The Edmonton Oilers vs the Winnipeg Jets is a familiar playoff match-up.
The road to every single one of Edmonton’s five Stanley Cups featured a win over Winnipeg in either the first or second round of the playoffs. The two teams also played each other in the WHA playoffs multiple times, including an Avco Cup win for the Jets in 1979 before both teams joined the NHL.
But those were different Winnipeg Jets than the Winnipeg Jets of today.
The Oilers’ old WHA cousins and playoff punching bag packed up and moved to Phoenix in the mid-90s to become the Coyotes. The Oilers and Coyotes haven’t met in the playoffs since. This new version of the Jets, of course, is the Atlanta Thrashers, who moved north in 2011.
Let’s look back at some iconic moments from the Oilers and Thrashers rivalry to prepare for this series against the Jets 2.0.
Wait… the Oilers and Thrashers rivalry? The random, wildly unsuccessful team from the Eastern Conference that we would see once or twice per season? Yes, that’s right. The Thrashers. There isn’t really a rivalry here at all, per se, but this playoff series gives us a chance to look back at one of the wildest brawls in Oilers history…
On Feb. 11, 2004, the Oilers hosted the Thrashers for the only meeting between the two teams of the season. Edmonton scored two goals in the first, from Georges Laraque and Raffi Torres, and then the Thrashers brought the game to within one in the second period on a goal from Serge Aubin.
In the third, all hell would break loose.
Shawn Horcoff and Jarret Stoll scored to give the Oilers a comfortable 4-1 lead. After the fourth goal, Thrashers defenceman Garnet Exelby speared Ethan Moreau, and the pair dropped the gloves. Play resumed as normal for a few minutes before Atlanta put all of their goons on the ice at once and things really started to get wild.
At centre ice, it looked like Jason Chimera is going to get into it with Jeff Cowan, so Georges Laraque steps in to get in the middle of it. That brings defenceman Ivan Majesky into the picture and everybody else on the ice follows.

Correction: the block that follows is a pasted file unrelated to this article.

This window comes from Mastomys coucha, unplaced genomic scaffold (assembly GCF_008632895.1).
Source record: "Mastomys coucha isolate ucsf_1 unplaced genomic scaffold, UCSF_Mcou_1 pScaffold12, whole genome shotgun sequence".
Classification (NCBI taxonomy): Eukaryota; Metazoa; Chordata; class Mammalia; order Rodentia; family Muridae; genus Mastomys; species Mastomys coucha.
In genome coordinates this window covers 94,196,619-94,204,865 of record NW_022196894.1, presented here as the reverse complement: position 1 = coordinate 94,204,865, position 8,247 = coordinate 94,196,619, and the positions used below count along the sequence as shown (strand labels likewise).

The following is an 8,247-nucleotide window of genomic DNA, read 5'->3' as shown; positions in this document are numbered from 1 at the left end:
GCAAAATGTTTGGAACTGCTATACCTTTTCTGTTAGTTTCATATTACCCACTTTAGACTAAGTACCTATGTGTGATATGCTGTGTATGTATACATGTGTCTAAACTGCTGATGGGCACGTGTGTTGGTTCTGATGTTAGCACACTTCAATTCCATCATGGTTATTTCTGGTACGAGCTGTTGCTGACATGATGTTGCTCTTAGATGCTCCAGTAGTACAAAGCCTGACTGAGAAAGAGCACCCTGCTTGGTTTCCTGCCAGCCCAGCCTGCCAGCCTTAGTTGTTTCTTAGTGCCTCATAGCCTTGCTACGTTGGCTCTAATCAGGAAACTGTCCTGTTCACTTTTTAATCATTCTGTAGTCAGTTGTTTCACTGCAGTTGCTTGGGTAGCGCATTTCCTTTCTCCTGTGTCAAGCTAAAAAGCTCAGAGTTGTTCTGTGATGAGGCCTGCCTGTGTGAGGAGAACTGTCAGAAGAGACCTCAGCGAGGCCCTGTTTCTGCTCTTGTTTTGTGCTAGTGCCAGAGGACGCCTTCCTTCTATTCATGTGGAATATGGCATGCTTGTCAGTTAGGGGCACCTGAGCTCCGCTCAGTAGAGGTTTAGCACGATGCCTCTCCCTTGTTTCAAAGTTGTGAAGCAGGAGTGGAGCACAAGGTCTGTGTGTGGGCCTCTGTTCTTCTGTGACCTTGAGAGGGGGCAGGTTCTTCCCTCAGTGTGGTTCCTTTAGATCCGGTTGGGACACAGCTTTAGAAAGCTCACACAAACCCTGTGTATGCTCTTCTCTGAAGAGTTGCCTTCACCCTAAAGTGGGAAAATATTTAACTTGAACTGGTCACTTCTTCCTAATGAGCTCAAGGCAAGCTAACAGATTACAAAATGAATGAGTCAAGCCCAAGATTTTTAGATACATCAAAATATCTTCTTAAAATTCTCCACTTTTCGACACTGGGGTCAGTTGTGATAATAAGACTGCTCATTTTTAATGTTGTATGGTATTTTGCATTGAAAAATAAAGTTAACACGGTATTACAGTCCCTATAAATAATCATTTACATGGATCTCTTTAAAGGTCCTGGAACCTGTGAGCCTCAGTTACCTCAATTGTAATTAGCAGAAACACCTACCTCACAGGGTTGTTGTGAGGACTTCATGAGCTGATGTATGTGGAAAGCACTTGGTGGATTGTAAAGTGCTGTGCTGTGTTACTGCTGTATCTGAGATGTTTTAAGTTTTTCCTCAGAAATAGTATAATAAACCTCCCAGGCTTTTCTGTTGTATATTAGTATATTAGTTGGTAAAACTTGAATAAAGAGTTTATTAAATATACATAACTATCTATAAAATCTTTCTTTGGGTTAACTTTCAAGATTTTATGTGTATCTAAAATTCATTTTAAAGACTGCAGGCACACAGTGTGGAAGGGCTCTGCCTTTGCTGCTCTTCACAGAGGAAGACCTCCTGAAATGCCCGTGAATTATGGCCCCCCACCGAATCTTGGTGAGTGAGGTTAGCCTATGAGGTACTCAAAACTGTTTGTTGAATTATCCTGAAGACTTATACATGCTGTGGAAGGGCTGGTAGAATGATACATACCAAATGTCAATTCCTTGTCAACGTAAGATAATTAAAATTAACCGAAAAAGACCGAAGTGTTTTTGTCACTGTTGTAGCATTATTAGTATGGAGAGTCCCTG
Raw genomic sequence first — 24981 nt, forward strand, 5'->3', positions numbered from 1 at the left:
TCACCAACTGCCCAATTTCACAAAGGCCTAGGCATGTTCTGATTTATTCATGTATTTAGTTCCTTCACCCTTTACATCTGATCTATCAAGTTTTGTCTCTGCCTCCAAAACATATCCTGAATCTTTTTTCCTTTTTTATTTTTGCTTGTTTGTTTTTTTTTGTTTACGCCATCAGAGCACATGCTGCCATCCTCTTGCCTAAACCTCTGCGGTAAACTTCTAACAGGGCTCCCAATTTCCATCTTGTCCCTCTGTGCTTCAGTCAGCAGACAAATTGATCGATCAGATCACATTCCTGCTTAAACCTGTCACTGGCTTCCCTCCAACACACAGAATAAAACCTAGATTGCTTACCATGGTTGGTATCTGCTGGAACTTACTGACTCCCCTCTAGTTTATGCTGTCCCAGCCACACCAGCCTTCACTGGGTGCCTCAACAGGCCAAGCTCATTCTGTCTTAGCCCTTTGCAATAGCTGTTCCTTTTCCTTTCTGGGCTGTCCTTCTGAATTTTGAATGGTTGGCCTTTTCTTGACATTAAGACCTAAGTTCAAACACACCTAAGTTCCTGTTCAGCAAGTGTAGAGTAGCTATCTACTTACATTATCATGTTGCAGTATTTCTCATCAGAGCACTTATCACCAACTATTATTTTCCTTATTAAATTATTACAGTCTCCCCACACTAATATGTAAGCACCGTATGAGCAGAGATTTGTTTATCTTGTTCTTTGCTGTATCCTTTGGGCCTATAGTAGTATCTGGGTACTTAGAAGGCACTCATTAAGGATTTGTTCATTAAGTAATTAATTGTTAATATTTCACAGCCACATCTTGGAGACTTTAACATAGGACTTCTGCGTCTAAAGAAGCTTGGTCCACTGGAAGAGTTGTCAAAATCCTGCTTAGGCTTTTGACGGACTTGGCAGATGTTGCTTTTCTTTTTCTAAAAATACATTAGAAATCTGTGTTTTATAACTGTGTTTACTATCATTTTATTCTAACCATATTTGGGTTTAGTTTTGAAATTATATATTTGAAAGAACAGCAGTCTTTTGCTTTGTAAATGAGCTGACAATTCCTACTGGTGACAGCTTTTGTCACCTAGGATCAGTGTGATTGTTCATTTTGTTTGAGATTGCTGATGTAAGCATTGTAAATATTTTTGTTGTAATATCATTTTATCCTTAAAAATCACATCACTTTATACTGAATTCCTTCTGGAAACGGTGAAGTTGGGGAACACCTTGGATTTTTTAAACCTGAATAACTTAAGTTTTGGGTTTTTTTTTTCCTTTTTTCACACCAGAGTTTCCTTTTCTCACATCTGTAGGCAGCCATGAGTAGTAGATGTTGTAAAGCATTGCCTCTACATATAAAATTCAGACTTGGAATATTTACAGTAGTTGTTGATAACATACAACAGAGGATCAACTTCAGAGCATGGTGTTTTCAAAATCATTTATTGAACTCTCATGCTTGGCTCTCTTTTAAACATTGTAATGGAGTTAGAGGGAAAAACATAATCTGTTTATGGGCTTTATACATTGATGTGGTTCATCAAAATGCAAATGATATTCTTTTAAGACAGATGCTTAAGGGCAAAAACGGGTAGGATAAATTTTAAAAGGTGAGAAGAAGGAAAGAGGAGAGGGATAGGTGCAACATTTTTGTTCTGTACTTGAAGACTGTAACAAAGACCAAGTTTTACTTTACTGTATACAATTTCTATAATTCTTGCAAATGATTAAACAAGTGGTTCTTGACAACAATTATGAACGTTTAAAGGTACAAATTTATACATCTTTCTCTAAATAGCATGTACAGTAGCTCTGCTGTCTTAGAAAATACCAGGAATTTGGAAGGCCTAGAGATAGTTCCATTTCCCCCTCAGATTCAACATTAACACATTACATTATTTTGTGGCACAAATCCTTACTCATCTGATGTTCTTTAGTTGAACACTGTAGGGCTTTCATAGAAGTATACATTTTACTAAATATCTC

Laraque was looking for a fight with Andy Sutton, but the big, 6’6″ defender wouldn’t answer the bell. Instead, Sutton would find a dance partner in Eric Brewer, leading colour commentator Ray Ferarro, his former teammate in Atlanta, to basically call him a coward on the broadcast.
Brewer did a good job of holding his own with Sutton, considering the difference in size between the two players. Meanwhile, as the camera is focused solely on Sutton and Brewer, Kevin Quinn points out that Mike Bishai has been tossed into the Thrashers’ bench by Serge Aubin and the two are going at it from there.
The camera finally pans to a bird’s eye view of Bishai, standing up in Atlanta’s bench surrounded by white uniforms, feeding Aubin with right hooks. As that breaks up, Ty Conklin and Pasi Nurminen get in on the action, meeting up at centre ice to complete the chaos. As that’s going on, Big Georges finally finds somebody to throw down with. It’s Francis Lessard, a fellow heavyweight Laraque would know well from the QMJHL.
When it’s all said and done, the Thrashers play the remaining couple of minutes without a goaltender as Nurminen has been ejected and starter Byron Dafoe had left the game earlier with an injury. Ales Hemsky would bury a puck into the empty net for good measure and the charged-up Oilers would skate away with a 5-1 win.
Here’s the video, courtesy of Hockey Fights, in all of its glory…
After the game, head coach Craig MacTavish said he had never seen anything like it before, which is pretty impressive given the wild things that guy saw during his time in the league.
“We had a bad angle of the Bishai incident, but we saw it on replay and it was pretty impressive,” MacTavish said. “As many years as I’ve been in the game, I’ve never seen a guy fighting standing up in the opposition’s bench.
“That’s like diving into somebody else’s foxhole.”
That should get you charged up for the first-ever playoff series between the Oilers and Thrashers/Jets!